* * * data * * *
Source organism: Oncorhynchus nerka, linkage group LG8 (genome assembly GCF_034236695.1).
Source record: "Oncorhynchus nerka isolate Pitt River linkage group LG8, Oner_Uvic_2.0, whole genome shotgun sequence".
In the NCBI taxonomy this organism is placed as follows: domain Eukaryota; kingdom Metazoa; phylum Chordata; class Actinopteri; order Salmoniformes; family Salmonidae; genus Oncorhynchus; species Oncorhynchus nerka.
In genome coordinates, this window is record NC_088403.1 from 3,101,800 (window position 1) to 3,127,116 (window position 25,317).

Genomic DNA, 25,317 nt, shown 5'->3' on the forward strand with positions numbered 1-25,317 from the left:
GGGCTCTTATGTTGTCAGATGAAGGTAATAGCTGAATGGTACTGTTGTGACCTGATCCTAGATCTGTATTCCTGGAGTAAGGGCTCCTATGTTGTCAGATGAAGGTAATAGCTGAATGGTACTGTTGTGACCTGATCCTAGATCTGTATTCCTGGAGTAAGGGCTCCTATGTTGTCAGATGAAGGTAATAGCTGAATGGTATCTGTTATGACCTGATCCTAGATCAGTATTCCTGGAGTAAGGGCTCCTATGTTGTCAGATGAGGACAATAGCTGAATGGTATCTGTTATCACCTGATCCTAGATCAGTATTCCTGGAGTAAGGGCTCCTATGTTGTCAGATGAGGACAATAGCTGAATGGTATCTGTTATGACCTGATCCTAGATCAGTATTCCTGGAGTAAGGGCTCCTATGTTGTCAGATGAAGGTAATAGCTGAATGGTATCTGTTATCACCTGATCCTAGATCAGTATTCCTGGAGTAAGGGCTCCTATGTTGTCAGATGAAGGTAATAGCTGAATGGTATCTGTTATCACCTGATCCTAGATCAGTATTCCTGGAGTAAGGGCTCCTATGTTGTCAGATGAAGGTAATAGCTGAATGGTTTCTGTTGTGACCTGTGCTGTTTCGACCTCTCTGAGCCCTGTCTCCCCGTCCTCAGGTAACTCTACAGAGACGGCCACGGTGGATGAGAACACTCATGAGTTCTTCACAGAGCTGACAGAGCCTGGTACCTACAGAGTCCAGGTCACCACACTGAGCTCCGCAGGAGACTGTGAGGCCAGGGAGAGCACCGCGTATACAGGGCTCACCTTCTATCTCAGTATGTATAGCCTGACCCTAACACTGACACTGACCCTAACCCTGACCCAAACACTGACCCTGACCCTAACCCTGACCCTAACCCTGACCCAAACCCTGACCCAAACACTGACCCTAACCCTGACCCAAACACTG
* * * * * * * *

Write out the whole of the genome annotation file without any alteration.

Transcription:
Source organism: Oncorhynchus nerka, linkage group LG8 (genome assembly GCF_034236695.1).
Source record: "Oncorhynchus nerka isolate Pitt River linkage group LG8, Oner_Uvic_2.0, whole genome shotgun sequence".
In the NCBI taxonomy this organism is placed as follows: domain Eukaryota; kingdom Metazoa; phylum Chordata; class Actinopteri; order Salmoniformes; family Salmonidae; genus Oncorhynchus; species Oncorhynchus nerka.
In genome coordinates, this window is record NC_088403.1 from 3,101,800 (window position 1) to 3,127,116 (window position 25,317).

Genomic DNA, 25,317 nt, shown 5'->3' on the forward strand with positions numbered 1-25,317 from the left:
GGGCTCTTATGTTGTCAGATGAAGGTAATAGCTGAATGGTACTGTTGTGACCTGATCCTAGATCTGTATTCCTGGAGTAAGGGCTCCTATGTTGTCAGATGAAGGTAATAGCTGAATGGTACTGTTGTGACCTGATCCTAGATCTGTATTCCTGGAGTAAGGGCTCCTATGTTGTCAGATGAAGGTAATAGCTGAATGGTATCTGTTATGACCTGATCCTAGATCAGTATTCCTGGAGTAAGGGCTCCTATGTTGTCAGATGAGGACAATAGCTGAATGGTATCTGTTATCACCTGATCCTAGATCAGTATTCCTGGAGTAAGGGCTCCTATGTTGTCAGATGAGGACAATAGCTGAATGGTATCTGTTATGACCTGATCCTAGATCAGTATTCCTGGAGTAAGGGCTCCTATGTTGTCAGATGAAGGTAATAGCTGAATGGTATCTGTTATCACCTGATCCTAGATCAGTATTCCTGGAGTAAGGGCTCCTATGTTGTCAGATGAAGGTAATAGCTGAATGGTATCTGTTATCACCTGATCCTAGATCAGTATTCCTGGAGTAAGGGCTCCTATGTTGTCAGATGAAGGTAATAGCTGAATGGTTTCTGTTGTGACCTGTGCTGTTTCGACCTCTCTGAGCCCTGTCTCCCCGTCCTCAGGTAACTCTACAGAGACGGCCACGGTGGATGAGAACACTCATGAGTTCTTCACAGAGCTGACAGAGCCTGGTACCTACAGAGTCCAGGTCACCACACTGAGCTCCGCAGGAGACTGTGAGGCCAGGGAGAGCACCGCGTATACAGGGCTCACCTTCTATCTCAGTATGTATAGCCTGACCCTAACACTGACACTGACCCTAACCCTGACCCAAACACTGACCCTGACCCTAACCCTGACCCTAACCCTGACCCAAACCCTGACCCAAACACTGACCCTAACCCTGACCCAAACACTG